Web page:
What can’t be taught is the writing skill.

    The reason they usually don’t hire “experts” to write is that most of them are awful writers.

    That’s where you come in. You can write.

    Not only that, but here’s the magic: nobody else in the whole world writes exactly like you.

    You have your own approach and style to how you write.

    That’s why you can launch a new blog and make it stand out and be a success, even now.

    That’s why you’re qualified. And that’s the only skill you really need.

    About the author

      Carol Tice

      Ger Carol Tice’s new pdf '8 Ways Low Earning Writers Can Make More —Fast! ' here: https://writetodone.com/writers-make-more-money. her new book for niche bloggers looking to earn well is Small Blog, Big Income. She writes the Make a Living Writing blog.

    • You raise a great issue, Steve. Sometimes, you talk to one person or see a piece of news, and you get an idea for a story, which you pitch and get assigned.

      Then, as you talk to people, you find maybe your angle isn’t exactly right — or that there’s a more interesting way to approach this material.

      When that happens, you go back to your editor and just tell them what you found out. Then, ask them which way they’d like to go. Often, I find editors will pivot the assignment to the new slant if it’s more interesting.

      But the key is to know at least enough to know you’ve got a solid idea before you send it to an editor! And you get that from talking to experts.

    • Kristen says:

      Is there anywhere to find out more information on how to work with experts effectively? Any books or other resources anyone would recommend?

      • I’m not sure, Kristen — I learned how to do interviews by doing them. Doing dozens and dozens of them, over many years.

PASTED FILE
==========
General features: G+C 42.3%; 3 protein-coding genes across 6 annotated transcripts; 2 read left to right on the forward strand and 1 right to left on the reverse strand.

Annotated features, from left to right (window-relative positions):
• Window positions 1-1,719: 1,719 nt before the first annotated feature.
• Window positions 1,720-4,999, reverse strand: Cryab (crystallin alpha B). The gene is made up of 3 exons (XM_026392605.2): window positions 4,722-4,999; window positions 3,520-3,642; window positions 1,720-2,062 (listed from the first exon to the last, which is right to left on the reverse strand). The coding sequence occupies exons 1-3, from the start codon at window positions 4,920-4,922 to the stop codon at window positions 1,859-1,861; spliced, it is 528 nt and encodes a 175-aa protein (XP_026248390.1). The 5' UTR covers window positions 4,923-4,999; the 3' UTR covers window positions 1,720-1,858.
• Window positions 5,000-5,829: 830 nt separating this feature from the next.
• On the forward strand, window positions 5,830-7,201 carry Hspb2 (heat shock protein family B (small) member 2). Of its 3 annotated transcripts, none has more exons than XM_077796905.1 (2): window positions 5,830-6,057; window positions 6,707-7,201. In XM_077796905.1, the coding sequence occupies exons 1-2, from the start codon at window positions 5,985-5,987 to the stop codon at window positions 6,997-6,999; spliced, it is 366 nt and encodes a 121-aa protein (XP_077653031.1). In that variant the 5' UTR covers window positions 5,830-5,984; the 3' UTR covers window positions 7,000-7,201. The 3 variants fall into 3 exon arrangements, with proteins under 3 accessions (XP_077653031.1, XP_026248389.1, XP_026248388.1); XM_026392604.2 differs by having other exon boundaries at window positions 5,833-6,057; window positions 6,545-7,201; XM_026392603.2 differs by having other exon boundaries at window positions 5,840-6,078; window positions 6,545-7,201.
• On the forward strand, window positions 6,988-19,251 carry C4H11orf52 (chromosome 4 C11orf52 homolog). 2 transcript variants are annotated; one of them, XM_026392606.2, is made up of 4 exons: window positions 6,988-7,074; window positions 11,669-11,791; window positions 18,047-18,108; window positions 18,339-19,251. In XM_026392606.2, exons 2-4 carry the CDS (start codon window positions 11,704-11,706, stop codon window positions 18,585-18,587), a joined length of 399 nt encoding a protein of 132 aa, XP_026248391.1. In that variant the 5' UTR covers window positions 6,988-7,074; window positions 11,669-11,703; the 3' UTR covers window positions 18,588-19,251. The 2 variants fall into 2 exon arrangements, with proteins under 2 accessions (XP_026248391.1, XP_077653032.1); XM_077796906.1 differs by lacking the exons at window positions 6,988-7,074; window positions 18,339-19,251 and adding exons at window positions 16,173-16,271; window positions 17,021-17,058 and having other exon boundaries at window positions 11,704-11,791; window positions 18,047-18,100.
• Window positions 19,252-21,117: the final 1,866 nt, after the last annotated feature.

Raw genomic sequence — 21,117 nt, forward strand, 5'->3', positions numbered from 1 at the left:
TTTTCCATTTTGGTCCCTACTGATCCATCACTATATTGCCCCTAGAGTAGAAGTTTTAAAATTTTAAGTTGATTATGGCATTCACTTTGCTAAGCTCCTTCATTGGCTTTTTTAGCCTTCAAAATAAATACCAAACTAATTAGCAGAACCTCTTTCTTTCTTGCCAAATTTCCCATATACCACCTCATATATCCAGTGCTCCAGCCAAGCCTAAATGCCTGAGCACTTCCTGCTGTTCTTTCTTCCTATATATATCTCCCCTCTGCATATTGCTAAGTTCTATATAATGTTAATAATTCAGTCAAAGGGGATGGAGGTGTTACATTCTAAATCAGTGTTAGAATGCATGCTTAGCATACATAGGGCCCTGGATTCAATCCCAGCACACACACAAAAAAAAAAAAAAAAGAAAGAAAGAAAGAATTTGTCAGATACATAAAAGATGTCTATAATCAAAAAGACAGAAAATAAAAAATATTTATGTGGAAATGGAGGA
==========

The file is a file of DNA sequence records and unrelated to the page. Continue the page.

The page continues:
Quick tips: Listen a lot.

        Ask them what you haven’t asked about that they think is important to this topic

        Ask them who else you should talk to who has good expertise on your topic.

        • Kristen says:

          Hmmm yes, OK.
          I am wondering how one can most effectively extract information from them in an organized and content rich way. Ie – I can ask all the questions in the world, but there may be a lot of unnecessary info to finally get to the meat. And it may take us BOTH a while to best articulate it. For both written and live or recorded interviews.
          Let me know if you think of any other resources?

          • Study your topic and prep some questions beforehand. I don’t usually need over 30 minutes. You do want to be efficient and not waste experts’ time.

          • Hi, Kristen.

            Here are some ideas you might ponder. And this is where the premise of this article breaks down, just a bit.

            True, you don’t need to be an expert; however, you do need to research the topic enough ahead of the interview to be able to ask pertinent questions. If you don’t research, how do you know the answers are “meaty” or not? How do you know what to even ask?